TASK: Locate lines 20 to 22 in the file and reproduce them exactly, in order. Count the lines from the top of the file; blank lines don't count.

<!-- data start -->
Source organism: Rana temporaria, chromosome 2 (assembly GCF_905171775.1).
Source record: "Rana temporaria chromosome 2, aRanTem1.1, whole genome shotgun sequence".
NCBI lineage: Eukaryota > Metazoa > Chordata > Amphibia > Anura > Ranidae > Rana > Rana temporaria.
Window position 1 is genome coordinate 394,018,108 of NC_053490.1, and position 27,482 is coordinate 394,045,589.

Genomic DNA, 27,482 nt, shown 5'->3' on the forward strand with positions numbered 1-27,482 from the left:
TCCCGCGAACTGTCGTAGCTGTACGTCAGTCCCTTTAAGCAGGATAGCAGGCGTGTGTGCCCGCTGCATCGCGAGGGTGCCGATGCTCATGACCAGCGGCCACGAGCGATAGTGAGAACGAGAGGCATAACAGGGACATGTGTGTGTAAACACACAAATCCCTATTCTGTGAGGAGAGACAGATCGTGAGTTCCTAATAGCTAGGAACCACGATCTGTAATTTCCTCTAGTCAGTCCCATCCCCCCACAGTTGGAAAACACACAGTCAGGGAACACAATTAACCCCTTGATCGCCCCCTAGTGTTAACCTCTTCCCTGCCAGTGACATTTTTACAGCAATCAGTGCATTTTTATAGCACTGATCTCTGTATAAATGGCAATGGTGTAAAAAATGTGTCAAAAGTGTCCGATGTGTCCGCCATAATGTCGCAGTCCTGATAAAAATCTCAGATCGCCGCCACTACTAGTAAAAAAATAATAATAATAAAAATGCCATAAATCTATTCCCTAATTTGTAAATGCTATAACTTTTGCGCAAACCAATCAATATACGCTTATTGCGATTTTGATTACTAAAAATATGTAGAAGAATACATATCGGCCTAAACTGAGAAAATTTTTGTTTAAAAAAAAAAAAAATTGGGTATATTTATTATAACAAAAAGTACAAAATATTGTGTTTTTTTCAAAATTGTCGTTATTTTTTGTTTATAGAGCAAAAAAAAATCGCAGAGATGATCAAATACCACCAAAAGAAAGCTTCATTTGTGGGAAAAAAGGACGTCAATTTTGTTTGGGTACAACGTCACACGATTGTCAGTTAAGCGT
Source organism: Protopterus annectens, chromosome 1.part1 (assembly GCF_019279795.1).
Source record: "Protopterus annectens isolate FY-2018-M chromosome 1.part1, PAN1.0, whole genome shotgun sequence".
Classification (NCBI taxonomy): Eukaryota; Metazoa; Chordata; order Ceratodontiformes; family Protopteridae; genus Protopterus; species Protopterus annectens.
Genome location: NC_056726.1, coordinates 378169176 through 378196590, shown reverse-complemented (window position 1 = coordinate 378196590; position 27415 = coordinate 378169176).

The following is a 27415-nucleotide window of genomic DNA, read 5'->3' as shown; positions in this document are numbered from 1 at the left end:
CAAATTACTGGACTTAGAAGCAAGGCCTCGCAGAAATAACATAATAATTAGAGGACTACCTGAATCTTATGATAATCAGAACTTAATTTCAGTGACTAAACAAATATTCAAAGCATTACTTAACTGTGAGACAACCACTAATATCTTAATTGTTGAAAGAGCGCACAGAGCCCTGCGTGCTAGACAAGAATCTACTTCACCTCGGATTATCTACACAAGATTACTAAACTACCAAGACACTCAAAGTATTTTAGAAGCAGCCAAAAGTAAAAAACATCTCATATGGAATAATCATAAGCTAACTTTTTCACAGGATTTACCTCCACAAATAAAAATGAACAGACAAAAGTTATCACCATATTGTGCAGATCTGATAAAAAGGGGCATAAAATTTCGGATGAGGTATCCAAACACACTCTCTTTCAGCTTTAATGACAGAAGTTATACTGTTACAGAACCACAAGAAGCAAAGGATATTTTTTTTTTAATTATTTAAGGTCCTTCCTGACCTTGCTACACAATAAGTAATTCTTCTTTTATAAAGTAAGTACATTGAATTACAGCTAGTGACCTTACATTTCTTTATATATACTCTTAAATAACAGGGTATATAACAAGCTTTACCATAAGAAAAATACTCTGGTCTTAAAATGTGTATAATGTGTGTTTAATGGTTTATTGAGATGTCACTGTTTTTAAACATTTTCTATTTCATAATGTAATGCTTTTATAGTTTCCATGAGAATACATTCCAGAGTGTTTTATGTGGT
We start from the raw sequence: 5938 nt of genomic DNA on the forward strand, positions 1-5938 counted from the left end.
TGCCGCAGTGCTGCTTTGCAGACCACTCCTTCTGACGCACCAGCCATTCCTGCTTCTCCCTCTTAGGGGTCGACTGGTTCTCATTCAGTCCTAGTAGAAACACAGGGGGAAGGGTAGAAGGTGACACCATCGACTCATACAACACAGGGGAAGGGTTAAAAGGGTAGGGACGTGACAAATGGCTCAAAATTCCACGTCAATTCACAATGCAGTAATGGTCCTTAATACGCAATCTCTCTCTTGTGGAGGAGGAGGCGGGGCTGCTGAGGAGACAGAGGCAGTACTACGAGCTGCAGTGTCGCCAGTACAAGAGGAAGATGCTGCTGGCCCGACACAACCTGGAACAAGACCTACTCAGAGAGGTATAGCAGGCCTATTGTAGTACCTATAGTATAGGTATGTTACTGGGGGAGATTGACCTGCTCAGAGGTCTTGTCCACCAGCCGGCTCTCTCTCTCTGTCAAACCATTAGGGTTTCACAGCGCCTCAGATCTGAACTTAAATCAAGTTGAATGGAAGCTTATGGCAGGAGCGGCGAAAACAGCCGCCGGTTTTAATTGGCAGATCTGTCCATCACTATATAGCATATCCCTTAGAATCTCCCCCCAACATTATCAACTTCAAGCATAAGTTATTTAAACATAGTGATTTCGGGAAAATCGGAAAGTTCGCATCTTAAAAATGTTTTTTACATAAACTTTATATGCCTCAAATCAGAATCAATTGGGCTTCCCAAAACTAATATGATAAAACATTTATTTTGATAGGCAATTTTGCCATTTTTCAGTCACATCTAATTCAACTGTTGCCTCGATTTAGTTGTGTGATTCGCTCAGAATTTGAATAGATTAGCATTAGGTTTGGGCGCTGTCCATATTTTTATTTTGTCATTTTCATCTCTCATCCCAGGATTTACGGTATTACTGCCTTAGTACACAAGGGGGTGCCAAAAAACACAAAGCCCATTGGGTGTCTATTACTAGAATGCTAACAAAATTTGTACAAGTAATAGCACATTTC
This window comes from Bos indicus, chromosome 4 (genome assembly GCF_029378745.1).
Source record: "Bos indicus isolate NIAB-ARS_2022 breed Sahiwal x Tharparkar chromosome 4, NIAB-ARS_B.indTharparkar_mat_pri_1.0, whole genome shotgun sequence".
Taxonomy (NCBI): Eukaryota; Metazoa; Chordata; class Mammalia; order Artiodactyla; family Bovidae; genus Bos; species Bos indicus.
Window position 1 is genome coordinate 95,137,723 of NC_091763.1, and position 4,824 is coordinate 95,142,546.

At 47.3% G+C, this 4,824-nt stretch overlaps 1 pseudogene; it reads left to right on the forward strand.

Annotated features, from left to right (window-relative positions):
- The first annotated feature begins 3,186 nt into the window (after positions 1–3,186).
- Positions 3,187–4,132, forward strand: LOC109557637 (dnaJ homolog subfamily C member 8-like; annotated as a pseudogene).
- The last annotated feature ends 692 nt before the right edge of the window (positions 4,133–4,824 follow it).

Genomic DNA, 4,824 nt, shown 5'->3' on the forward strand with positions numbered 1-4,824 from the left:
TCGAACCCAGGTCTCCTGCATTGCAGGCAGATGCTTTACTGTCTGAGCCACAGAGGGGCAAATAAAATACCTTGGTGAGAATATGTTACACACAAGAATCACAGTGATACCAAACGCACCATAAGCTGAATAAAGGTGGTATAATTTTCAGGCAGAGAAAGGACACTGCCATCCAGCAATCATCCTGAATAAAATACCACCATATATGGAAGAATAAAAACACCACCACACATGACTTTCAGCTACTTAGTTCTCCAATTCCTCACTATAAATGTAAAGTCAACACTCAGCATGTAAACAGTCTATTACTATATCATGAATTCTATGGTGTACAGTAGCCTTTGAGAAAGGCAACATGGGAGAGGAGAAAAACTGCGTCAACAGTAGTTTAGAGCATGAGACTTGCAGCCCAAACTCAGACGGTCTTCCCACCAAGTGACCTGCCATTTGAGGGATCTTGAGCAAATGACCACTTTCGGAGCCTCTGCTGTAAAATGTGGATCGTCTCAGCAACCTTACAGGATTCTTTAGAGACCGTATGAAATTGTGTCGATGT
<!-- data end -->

Annotated features, from left to right (window-relative positions):
- The first annotated feature begins 3,186 nt into the window (after positions 1–3,186).
- Positions 3,187–4,132, forward strand: LOC109557637 (dnaJ homolog subfamily C member 8-like; annotated as a pseudogene).